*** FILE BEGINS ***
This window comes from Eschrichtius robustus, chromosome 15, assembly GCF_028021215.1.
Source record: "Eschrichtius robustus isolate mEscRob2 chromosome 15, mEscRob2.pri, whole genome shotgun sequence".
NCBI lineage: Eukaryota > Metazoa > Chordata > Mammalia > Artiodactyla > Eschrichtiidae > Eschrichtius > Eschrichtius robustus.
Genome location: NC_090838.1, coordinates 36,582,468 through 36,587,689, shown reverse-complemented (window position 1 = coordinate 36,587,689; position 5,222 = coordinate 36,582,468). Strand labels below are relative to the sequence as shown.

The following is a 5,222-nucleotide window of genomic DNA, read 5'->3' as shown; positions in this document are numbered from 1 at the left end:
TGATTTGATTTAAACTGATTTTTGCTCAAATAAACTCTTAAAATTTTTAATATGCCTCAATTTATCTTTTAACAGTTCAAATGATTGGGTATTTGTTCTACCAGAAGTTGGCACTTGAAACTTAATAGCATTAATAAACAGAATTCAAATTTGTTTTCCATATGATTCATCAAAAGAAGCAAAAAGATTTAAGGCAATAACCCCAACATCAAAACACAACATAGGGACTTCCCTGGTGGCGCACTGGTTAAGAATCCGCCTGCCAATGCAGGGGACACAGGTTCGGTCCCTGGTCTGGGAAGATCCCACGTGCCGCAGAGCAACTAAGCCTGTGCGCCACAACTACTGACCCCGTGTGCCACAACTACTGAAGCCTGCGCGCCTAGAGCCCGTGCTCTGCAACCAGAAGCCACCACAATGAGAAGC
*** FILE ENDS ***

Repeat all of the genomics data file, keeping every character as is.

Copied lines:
This window comes from Eschrichtius robustus, chromosome 15, assembly GCF_028021215.1.
Source record: "Eschrichtius robustus isolate mEscRob2 chromosome 15, mEscRob2.pri, whole genome shotgun sequence".
NCBI lineage: Eukaryota > Metazoa > Chordata > Mammalia > Artiodactyla > Eschrichtiidae > Eschrichtius > Eschrichtius robustus.
Genome location: NC_090838.1, coordinates 36,582,468 through 36,587,689, shown reverse-complemented (window position 1 = coordinate 36,587,689; position 5,222 = coordinate 36,582,468). Strand labels below are relative to the sequence as shown.

The following is a 5,222-nucleotide window of genomic DNA, read 5'->3' as shown; positions in this document are numbered from 1 at the left end:
TGATTTGATTTAAACTGATTTTTGCTCAAATAAACTCTTAAAATTTTTAATATGCCTCAATTTATCTTTTAACAGTTCAAATGATTGGGTATTTGTTCTACCAGAAGTTGGCACTTGAAACTTAATAGCATTAATAAACAGAATTCAAATTTGTTTTCCATATGATTCATCAAAAGAAGCAAAAAGATTTAAGGCAATAACCCCAACATCAAAACACAACATAGGGACTTCCCTGGTGGCGCACTGGTTAAGAATCCGCCTGCCAATGCAGGGGACACAGGTTCGGTCCCTGGTCTGGGAAGATCCCACGTGCCGCAGAGCAACTAAGCCTGTGCGCCACAACTACTGACCCCGTGTGCCACAACTACTGAAGCCTGCGCGCCTAGAGCCCGTGCTCTGCAACCAGAAGCCACCACAATGAGAAGC